I took the first day and a half to get settled in, meet the kids, and try and get over my jet lag. Everything was pretty low-key and nothing was expected of me, which was wonderful. Yesterday I began learning basic routines and details like the kitchen: where everything is kept and how things are stored. I also walked around a bit of the town with N and E and got my first glimpse of the layout. Today has been similar: I woke up with everyone and we brought L to kindergarten so I could see how to get there. This will be my job every morning. After dropping her off we walked around the town some more, got coffee and N showed me a few department stores and grocery. We also stopped by the market to get some fresh produce. I can’t wait to know my way around this place so I can stop by these places and take it all in. As we walked around, several people N knew stopped to talk, and I met them all. So many new names and faces! They have all known the past Au Pairs, and I am “the new one.” I know some basic German, enough at least to introduce myself etc., but in the moment all that seems to fly out the window and I just look like an idiot who can’t speak. It’s all good though, people are very friendly and understanding. Apparently I actually know more German on my first day than many other people, so I have that going for me at least. I do understand a fair amount, and so am able to follow a tiny bit of conversation even if I cannot contribute anything.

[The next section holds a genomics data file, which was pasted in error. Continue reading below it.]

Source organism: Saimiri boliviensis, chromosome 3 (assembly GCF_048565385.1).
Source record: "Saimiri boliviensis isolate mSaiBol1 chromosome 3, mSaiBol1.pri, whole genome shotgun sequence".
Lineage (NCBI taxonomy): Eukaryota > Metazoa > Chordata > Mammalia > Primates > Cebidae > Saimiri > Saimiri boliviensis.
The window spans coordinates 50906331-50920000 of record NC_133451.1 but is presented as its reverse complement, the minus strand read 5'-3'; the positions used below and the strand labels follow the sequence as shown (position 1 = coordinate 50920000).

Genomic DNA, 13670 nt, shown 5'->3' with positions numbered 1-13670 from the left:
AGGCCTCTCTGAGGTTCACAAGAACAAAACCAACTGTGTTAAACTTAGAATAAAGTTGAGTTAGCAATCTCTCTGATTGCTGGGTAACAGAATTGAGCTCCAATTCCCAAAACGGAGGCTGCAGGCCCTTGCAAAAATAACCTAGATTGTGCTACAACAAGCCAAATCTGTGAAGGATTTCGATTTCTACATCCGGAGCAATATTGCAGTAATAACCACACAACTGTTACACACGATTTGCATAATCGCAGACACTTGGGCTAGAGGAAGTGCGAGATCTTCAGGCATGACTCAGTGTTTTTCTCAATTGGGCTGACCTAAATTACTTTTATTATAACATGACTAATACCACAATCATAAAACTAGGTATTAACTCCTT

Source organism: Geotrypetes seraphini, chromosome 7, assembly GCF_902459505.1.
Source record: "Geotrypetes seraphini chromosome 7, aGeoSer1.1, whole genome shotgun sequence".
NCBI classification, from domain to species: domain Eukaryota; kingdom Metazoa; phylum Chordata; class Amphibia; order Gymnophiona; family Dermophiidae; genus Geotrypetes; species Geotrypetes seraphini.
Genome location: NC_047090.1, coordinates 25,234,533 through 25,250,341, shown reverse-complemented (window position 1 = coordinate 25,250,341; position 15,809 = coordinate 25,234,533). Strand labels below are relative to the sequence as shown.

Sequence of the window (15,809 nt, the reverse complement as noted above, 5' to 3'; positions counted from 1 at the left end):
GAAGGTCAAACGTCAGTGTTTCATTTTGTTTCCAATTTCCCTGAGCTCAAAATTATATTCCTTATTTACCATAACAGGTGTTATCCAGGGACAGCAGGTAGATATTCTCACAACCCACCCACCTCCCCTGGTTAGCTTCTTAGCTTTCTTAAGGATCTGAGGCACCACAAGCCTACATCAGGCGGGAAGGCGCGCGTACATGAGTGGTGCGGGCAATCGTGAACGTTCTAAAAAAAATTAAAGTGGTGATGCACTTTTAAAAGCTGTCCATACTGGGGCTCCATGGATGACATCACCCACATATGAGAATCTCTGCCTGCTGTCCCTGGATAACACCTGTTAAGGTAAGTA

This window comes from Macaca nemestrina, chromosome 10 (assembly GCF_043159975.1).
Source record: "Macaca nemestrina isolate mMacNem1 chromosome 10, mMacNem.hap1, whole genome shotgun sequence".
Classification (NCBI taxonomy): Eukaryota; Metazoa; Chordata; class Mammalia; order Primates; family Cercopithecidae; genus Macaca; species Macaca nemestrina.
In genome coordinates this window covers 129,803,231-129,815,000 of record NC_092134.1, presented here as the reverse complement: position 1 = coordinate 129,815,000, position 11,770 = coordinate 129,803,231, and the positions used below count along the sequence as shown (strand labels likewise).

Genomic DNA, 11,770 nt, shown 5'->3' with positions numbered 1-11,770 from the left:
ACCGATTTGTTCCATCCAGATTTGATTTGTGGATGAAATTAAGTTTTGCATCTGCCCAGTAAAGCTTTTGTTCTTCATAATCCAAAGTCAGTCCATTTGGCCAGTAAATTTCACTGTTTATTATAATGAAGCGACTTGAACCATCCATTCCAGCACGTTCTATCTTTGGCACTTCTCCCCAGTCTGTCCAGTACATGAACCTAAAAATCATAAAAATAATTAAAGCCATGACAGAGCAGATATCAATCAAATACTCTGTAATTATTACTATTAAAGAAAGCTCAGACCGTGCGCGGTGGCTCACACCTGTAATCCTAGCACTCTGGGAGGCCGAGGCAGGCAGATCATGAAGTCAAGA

All of this is a lot to take in though. I’m still taken aback with the though that this will one day be like second nature to me. That one day I will know this place. That one day I will be able to speak the language. The weather is turning colder, and soon the market will close down for the winter, and won’t reopen until March. Funny thing is, I’ll be here in March. Surreal. The town is absolutely gorgeous. It’s quaint and homey, everything I’d expect a European town to be and much more. Nestled in the mountains, everything has that rustic storybook feel to it, which just makes it all the more unreal when I realize I live here now. I imagined how breathtaking it must be when the snow falls, and then I realize I will be here for that. Those are the moments where I’m both excited and overwhelmed at the same time. I’m so happy to be here! I am living a dream, and that in and of itself is so satisfying. Yet there’s also a bit of “holy crap what the heck did I just do?” mixed in it all when I realize that I’m in Bavaria for the next year: which means Fall, Winter, Christmas, New Years, Spring, Easter, Summer, and a billion other things. I get to find a Church to attend each week- on my own. I get to buy clothes and groceries like a normal person- in a foreign country. The reality of my future is actually impossible to comprehend, and it hurts my brain to even try. It’s not that this is outside my comfort zone, but rather this is what it is to push yourself so far outside of your normal routine that you become almost like a child again: like the world is new and everything is wonderful and you are very, very small.